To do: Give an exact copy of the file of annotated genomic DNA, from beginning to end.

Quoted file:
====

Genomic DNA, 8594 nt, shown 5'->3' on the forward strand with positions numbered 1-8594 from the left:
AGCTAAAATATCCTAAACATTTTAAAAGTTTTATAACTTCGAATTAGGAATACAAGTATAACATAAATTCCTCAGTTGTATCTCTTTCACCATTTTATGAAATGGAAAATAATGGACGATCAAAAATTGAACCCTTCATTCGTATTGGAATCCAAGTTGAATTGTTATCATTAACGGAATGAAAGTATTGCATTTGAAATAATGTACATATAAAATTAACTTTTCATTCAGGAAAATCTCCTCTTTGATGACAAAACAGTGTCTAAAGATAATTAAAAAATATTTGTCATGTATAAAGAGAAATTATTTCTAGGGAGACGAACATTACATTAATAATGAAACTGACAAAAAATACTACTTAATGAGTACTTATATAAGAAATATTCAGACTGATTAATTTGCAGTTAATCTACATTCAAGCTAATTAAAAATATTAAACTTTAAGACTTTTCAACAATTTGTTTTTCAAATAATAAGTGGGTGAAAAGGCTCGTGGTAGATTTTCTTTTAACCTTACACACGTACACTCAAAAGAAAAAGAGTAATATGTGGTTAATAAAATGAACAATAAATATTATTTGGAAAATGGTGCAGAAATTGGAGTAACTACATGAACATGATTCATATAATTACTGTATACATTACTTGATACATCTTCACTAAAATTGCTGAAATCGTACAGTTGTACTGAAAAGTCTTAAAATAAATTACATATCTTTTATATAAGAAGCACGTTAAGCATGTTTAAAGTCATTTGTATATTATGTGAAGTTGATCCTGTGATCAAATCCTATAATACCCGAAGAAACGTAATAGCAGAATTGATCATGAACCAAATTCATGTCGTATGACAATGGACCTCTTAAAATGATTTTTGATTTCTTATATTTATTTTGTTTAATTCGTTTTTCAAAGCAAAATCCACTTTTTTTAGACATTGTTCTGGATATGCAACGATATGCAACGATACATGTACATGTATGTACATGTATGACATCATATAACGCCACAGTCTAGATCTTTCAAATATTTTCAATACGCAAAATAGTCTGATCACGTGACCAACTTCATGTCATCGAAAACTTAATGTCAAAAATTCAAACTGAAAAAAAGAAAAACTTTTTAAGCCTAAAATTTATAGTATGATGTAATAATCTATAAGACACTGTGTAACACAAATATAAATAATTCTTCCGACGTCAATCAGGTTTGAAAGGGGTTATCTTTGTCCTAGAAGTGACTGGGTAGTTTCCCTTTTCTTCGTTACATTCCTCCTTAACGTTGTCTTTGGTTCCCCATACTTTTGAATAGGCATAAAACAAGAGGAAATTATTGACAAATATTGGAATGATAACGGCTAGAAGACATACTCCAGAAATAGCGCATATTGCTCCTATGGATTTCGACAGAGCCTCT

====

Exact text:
Genomic DNA, 8594 nt, shown 5'->3' on the forward strand with positions numbered 1-8594 from the left:
AGCTAAAATATCCTAAACATTTTAAAAGTTTTATAACTTCGAATTAGGAATACAAGTATAACATAAATTCCTCAGTTGTATCTCTTTCACCATTTTATGAAATGGAAAATAATGGACGATCAAAAATTGAACCCTTCATTCGTATTGGAATCCAAGTTGAATTGTTATCATTAACGGAATGAAAGTATTGCATTTGAAATAATGTACATATAAAATTAACTTTTCATTCAGGAAAATCTCCTCTTTGATGACAAAACAGTGTCTAAAGATAATTAAAAAATATTTGTCATGTATAAAGAGAAATTATTTCTAGGGAGACGAACATTACATTAATAATGAAACTGACAAAAAATACTACTTAATGAGTACTTATATAAGAAATATTCAGACTGATTAATTTGCAGTTAATCTACATTCAAGCTAATTAAAAATATTAAACTTTAAGACTTTTCAACAATTTGTTTTTCAAATAATAAGTGGGTGAAAAGGCTCGTGGTAGATTTTCTTTTAACCTTACACACGTACACTCAAAAGAAAAAGAGTAATATGTGGTTAATAAAATGAACAATAAATATTATTTGGAAAATGGTGCAGAAATTGGAGTAACTACATGAACATGATTCATATAATTACTGTATACATTACTTGATACATCTTCACTAAAATTGCTGAAATCGTACAGTTGTACTGAAAAGTCTTAAAATAAATTACATATCTTTTATATAAGAAGCACGTTAAGCATGTTTAAAGTCATTTGTATATTATGTGAAGTTGATCCTGTGATCAAATCCTATAATACCCGAAGAAACGTAATAGCAGAATTGATCATGAACCAAATTCATGTCGTATGACAATGGACCTCTTAAAATGATTTTTGATTTCTTATATTTATTTTGTTTAATTCGTTTTTCAAAGCAAAATCCACTTTTTTTAGACATTGTTCTGGATATGCAACGATATGCAACGATACATGTACATGTATGTACATGTATGACATCATATAACGCCACAGTCTAGATCTTTCAAATATTTTCAATACGCAAAATAGTCTGATCACGTGACCAACTTCATGTCATCGAAAACTTAATGTCAAAAATTCAAACTGAAAAAAAGAAAAACTTTTTAAGCCTAAAATTTATAGTATGATGTAATAATCTATAAGACACTGTGTAACACAAATATAAATAATTCTTCCGACGTCAATCAGGTTTGAAAGGGGTTATCTTTGTCCTAGAAGTGACTGGGTAGTTTCCCTTTTCTTCGTTACATTCCTCCTTAACGTTGTCTTTGGTTCCCCATACTTTTGAATAGGCATAAAACAAGAGGAAATTATTGACAAATATTGGAATGATAACGGCTAGAAGACATACTCCAGAAATAGCGCATATTGCTCCTATGGATTTCGACAGAGCCTCT